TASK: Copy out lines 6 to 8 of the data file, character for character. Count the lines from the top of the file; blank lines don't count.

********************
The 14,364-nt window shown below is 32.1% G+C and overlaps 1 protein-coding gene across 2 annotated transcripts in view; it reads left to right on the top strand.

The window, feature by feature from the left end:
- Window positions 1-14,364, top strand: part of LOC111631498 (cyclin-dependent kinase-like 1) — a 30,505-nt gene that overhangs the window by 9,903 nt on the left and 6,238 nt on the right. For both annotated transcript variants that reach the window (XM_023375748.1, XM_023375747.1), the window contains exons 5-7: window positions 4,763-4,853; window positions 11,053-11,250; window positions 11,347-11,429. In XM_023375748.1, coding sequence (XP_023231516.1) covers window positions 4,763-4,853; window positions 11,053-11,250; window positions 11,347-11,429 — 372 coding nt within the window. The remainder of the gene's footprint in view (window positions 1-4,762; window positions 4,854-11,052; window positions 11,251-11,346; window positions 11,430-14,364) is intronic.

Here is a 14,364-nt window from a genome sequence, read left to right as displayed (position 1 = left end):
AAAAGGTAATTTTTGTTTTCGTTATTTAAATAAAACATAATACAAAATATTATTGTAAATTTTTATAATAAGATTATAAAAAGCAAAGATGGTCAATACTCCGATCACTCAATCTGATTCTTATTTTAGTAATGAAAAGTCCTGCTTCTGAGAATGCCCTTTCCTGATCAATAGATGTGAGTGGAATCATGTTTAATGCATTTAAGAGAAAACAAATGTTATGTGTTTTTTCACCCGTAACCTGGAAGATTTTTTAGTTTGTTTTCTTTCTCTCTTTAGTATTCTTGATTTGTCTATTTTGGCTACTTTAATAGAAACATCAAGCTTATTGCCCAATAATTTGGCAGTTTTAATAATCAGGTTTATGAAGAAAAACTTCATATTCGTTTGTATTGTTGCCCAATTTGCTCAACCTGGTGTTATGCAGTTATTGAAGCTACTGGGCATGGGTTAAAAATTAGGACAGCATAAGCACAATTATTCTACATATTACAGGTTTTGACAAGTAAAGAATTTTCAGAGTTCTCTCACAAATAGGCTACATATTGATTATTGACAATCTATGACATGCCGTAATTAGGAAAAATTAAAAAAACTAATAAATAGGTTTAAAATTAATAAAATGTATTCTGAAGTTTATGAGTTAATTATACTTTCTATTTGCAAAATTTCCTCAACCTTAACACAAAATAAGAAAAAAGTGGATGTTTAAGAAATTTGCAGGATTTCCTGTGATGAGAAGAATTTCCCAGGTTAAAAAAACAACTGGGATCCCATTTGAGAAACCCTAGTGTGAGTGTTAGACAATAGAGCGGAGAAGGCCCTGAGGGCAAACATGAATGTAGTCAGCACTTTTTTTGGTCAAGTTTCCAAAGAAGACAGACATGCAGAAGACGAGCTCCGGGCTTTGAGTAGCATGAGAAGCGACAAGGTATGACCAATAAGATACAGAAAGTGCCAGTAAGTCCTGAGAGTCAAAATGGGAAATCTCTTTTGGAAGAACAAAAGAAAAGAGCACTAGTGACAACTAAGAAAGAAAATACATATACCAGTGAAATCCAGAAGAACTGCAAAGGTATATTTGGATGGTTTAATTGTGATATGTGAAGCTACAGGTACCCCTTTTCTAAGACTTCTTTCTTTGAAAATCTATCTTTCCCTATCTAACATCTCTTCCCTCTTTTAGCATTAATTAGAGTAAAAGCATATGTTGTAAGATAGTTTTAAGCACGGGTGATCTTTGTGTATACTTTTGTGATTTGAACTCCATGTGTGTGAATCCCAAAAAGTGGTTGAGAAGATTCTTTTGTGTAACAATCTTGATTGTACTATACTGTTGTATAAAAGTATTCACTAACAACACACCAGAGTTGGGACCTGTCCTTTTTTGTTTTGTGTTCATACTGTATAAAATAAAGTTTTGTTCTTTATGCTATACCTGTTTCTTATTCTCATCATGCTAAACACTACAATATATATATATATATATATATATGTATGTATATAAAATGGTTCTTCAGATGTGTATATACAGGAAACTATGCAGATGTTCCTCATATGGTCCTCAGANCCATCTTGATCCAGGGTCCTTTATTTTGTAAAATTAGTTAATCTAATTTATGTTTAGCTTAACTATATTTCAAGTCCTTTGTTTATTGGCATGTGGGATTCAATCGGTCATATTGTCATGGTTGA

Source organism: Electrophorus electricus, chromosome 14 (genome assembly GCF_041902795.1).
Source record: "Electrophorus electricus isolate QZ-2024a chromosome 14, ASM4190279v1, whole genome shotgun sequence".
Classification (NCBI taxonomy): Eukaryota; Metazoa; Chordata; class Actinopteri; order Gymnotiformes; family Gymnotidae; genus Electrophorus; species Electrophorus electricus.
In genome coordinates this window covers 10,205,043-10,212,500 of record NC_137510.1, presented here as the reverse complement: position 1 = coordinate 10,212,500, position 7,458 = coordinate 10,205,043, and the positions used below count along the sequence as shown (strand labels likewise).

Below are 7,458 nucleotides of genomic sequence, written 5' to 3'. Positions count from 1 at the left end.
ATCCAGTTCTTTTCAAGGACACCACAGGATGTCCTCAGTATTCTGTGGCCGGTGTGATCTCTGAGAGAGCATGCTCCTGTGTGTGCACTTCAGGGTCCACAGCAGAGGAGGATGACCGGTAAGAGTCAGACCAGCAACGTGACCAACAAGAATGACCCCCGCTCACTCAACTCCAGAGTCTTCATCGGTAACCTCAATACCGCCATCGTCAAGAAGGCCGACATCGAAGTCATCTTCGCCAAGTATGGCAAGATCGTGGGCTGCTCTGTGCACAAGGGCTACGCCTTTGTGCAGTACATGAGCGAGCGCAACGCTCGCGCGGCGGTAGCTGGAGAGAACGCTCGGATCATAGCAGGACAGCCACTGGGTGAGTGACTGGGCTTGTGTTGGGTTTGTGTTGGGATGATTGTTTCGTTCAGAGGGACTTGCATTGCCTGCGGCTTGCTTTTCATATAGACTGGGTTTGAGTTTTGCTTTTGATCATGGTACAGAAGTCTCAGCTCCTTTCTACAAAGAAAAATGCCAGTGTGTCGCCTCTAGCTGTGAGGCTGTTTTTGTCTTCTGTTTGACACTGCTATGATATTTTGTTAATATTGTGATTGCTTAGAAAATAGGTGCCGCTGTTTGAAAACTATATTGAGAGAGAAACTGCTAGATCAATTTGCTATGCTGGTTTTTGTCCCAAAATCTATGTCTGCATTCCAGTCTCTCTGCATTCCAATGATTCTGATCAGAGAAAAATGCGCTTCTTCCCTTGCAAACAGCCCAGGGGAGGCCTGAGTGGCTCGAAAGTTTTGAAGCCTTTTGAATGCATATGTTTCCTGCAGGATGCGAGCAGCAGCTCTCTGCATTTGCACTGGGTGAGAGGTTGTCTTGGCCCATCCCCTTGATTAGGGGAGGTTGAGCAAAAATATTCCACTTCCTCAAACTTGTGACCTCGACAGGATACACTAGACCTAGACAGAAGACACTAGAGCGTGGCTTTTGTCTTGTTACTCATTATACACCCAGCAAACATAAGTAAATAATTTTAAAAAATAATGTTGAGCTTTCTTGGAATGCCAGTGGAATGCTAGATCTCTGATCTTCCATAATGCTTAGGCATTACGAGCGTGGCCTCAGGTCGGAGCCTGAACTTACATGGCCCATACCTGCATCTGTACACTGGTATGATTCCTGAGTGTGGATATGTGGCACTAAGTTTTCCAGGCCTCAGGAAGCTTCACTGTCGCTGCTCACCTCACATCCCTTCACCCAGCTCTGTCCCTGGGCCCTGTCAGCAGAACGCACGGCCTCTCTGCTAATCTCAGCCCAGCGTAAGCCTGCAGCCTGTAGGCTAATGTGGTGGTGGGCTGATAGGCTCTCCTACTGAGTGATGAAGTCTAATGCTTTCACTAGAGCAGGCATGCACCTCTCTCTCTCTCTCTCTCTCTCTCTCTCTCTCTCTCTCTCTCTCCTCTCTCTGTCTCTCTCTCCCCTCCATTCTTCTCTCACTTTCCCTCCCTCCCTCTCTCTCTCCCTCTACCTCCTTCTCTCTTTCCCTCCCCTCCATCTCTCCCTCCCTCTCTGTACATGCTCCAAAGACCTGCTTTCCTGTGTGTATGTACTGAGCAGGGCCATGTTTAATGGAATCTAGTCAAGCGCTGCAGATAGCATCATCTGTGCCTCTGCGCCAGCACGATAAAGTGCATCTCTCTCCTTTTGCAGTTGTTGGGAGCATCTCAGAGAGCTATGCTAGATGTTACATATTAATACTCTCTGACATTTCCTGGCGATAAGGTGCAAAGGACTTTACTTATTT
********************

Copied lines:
Source organism: Electrophorus electricus, chromosome 14 (genome assembly GCF_041902795.1).
Source record: "Electrophorus electricus isolate QZ-2024a chromosome 14, ASM4190279v1, whole genome shotgun sequence".
Classification (NCBI taxonomy): Eukaryota; Metazoa; Chordata; class Actinopteri; order Gymnotiformes; family Gymnotidae; genus Electrophorus; species Electrophorus electricus.